Google announces that it will begin charging Android manufacturers for its apps

Doris Richards
October 16, 2018

Google recently was hit with a $5 billion fine from the European Union, and to avoid more fines while the company challenges the European Union in court, it is now complying with new regulatory rules.

The news comes after a record antitrust fine from the European Commission earlier this summer, which claimed Google's business practices around the Android mobile operating system hurt competition in the industry.

Though Google has just filed an appeal in hopes of overturning the decision, it has also just outlined its plans for addressing the EC's concerns regardless.

A 3D printed Android mascot Bugdroid is seen in front of a Google logo in this illustration taken July 9, 2017.

Companies can now make licensed Android builds while also shipping forked builds in Europe.

As Google notes, since Google Search and Chrome pays for Google's development of Android, those who wish to licence their Apps without Search and Chrome will pay a license fee. The company has always stood by the argument that manufacturers are not required to include Google apps.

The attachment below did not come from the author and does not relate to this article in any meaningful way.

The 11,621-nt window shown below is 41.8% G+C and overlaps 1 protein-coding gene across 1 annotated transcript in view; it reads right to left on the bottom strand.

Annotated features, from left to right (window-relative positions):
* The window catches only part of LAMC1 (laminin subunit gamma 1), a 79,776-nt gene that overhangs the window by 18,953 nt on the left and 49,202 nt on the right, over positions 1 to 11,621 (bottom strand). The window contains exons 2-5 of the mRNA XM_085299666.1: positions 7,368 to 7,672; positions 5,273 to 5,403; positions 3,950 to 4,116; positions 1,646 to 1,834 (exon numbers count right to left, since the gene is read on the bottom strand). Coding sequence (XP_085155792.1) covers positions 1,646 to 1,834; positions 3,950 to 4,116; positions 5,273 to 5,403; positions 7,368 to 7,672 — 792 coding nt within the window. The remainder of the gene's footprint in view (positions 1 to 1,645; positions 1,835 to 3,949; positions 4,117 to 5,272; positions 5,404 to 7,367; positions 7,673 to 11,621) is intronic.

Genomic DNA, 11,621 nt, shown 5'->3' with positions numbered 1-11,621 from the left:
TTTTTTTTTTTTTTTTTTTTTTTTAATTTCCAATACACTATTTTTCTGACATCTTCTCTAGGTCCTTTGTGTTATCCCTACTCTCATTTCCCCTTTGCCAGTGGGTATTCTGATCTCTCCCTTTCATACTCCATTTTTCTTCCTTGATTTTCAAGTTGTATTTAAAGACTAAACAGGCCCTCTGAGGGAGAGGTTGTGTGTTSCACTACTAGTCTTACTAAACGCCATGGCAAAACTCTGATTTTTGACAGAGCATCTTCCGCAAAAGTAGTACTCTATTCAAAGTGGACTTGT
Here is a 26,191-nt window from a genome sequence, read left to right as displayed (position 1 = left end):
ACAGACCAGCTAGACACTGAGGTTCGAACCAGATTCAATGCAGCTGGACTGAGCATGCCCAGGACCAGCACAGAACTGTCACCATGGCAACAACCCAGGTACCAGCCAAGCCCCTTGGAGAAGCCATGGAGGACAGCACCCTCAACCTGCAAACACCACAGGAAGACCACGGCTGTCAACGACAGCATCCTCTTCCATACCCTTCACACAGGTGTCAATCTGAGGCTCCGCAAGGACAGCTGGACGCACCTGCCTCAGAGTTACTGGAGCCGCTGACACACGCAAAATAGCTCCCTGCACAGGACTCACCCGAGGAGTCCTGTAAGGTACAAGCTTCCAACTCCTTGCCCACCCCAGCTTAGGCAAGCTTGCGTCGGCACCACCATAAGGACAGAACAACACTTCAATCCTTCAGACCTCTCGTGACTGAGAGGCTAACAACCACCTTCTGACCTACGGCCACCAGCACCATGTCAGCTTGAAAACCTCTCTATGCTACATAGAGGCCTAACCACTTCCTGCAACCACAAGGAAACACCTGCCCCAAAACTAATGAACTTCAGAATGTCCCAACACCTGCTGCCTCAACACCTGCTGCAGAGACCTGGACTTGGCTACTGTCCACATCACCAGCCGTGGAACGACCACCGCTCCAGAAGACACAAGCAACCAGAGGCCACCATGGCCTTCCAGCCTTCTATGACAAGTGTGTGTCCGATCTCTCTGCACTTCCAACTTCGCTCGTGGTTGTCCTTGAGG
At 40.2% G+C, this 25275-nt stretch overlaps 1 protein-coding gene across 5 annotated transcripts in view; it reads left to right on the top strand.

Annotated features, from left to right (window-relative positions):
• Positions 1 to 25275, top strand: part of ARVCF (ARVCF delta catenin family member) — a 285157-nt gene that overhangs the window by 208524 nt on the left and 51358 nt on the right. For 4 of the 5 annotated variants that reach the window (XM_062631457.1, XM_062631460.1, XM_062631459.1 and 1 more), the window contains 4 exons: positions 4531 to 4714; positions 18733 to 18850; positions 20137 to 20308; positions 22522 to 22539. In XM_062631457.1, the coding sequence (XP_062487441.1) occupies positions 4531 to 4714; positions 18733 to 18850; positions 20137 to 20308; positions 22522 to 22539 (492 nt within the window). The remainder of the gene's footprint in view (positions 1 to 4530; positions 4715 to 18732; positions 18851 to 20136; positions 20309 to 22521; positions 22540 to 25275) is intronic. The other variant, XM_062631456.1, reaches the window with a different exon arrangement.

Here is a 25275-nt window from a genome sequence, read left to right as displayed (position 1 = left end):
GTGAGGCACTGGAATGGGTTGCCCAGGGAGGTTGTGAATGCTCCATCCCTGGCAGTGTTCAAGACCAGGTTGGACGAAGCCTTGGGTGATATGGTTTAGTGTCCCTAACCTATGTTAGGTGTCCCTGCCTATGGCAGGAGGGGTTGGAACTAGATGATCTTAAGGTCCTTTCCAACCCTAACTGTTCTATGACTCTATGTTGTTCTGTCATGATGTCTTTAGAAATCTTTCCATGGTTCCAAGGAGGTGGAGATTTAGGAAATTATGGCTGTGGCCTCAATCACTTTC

In addition, device manufacturers will now pay an unspecified license fee to have access to Google applications - such as Gmail or Youtube - that will come separately to the super dominant Google Search App or the Chrome browser. This means that companies will still be able to create their own versions.

For Google, the change is a major shift for its mobile business.

The European Commission found Google guilty of preventing Android manufacturers from selling devices with unapproved Android forks (like Meizu's Flyme OS and Amazon's Fire OS), paying manufacturers to pre-install Search exclusively, and requiring them to include Google Search and Chrome on their devices. In fact, these companies will now also be allowed to license Google's apps too, something that was previously not possible. The side-effect of free apps is it's hard for alternatives to compete.

Realistically, this probably won't change much for most Android devices.

Other reports by Iphone Fresh

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